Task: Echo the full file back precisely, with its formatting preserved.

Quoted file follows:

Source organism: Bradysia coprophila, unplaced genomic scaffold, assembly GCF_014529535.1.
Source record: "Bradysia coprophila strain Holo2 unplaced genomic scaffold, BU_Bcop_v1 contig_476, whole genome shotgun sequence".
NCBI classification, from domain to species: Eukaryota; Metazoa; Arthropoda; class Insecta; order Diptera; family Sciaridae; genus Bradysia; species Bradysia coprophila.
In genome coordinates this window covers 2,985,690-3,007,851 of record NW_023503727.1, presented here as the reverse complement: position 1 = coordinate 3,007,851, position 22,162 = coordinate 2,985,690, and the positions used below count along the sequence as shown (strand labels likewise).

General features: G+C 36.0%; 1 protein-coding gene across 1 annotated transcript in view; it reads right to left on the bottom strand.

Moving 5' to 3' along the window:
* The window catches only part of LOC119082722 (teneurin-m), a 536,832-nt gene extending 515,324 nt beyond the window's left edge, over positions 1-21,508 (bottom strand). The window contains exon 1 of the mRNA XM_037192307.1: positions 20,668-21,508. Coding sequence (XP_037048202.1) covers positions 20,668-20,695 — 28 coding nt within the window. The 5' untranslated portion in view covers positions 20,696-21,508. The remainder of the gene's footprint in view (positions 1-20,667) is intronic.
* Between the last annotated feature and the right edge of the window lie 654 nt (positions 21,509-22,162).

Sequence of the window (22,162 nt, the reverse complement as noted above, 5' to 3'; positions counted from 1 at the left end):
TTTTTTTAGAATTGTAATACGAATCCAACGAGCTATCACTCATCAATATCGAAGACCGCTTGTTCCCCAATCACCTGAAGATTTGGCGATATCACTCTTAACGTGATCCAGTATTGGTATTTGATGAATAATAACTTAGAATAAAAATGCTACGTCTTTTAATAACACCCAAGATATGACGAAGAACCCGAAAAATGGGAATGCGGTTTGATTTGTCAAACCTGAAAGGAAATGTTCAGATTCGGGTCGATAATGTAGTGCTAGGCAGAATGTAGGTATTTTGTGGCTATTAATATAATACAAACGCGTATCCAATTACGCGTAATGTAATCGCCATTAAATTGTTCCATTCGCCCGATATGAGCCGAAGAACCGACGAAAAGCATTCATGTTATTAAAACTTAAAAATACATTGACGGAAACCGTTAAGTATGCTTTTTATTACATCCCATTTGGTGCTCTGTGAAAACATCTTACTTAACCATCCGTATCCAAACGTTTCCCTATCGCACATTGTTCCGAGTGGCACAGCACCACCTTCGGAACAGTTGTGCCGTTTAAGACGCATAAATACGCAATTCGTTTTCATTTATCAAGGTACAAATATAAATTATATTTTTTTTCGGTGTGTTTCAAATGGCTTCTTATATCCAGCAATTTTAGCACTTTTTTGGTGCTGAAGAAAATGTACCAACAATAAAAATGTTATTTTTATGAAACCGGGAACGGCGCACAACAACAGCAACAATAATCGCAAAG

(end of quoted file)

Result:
Source organism: Bradysia coprophila, unplaced genomic scaffold, assembly GCF_014529535.1.
Source record: "Bradysia coprophila strain Holo2 unplaced genomic scaffold, BU_Bcop_v1 contig_476, whole genome shotgun sequence".
NCBI classification, from domain to species: Eukaryota; Metazoa; Arthropoda; class Insecta; order Diptera; family Sciaridae; genus Bradysia; species Bradysia coprophila.
In genome coordinates this window covers 2,985,690-3,007,851 of record NW_023503727.1, presented here as the reverse complement: position 1 = coordinate 3,007,851, position 22,162 = coordinate 2,985,690, and the positions used below count along the sequence as shown (strand labels likewise).

General features: G+C 36.0%; 1 protein-coding gene across 1 annotated transcript in view; it reads right to left on the bottom strand.

Moving 5' to 3' along the window:
* The window catches only part of LOC119082722 (teneurin-m), a 536,832-nt gene extending 515,324 nt beyond the window's left edge, over positions 1-21,508 (bottom strand). The window contains exon 1 of the mRNA XM_037192307.1: positions 20,668-21,508. Coding sequence (XP_037048202.1) covers positions 20,668-20,695 — 28 coding nt within the window. The 5' untranslated portion in view covers positions 20,696-21,508. The remainder of the gene's footprint in view (positions 1-20,667) is intronic.
* Between the last annotated feature and the right edge of the window lie 654 nt (positions 21,509-22,162).

Sequence of the window (22,162 nt, the reverse complement as noted above, 5' to 3'; positions counted from 1 at the left end):
TTTTTTTAGAATTGTAATACGAATCCAACGAGCTATCACTCATCAATATCGAAGACCGCTTGTTCCCCAATCACCTGAAGATTTGGCGATATCACTCTTAACGTGATCCAGTATTGGTATTTGATGAATAATAACTTAGAATAAAAATGCTACGTCTTTTAATAACACCCAAGATATGACGAAGAACCCGAAAAATGGGAATGCGGTTTGATTTGTCAAACCTGAAAGGAAATGTTCAGATTCGGGTCGATAATGTAGTGCTAGGCAGAATGTAGGTATTTTGTGGCTATTAATATAATACAAACGCGTATCCAATTACGCGTAATGTAATCGCCATTAAATTGTTCCATTCGCCCGATATGAGCCGAAGAACCGACGAAAAGCATTCATGTTATTAAAACTTAAAAATACATTGACGGAAACCGTTAAGTATGCTTTTTATTACATCCCATTTGGTGCTCTGTGAAAACATCTTACTTAACCATCCGTATCCAAACGTTTCCCTATCGCACATTGTTCCGAGTGGCACAGCACCACCTTCGGAACAGTTGTGCCGTTTAAGACGCATAAATACGCAATTCGTTTTCATTTATCAAGGTACAAATATAAATTATATTTTTTTTCGGTGTGTTTCAAATGGCTTCTTATATCCAGCAATTTTAGCACTTTTTTGGTGCTGAAGAAAATGTACCAACAATAAAAATGTTATTTTTATGAAACCGGGAACGGCGCACAACAACAGCAACAATAATCGCAAAG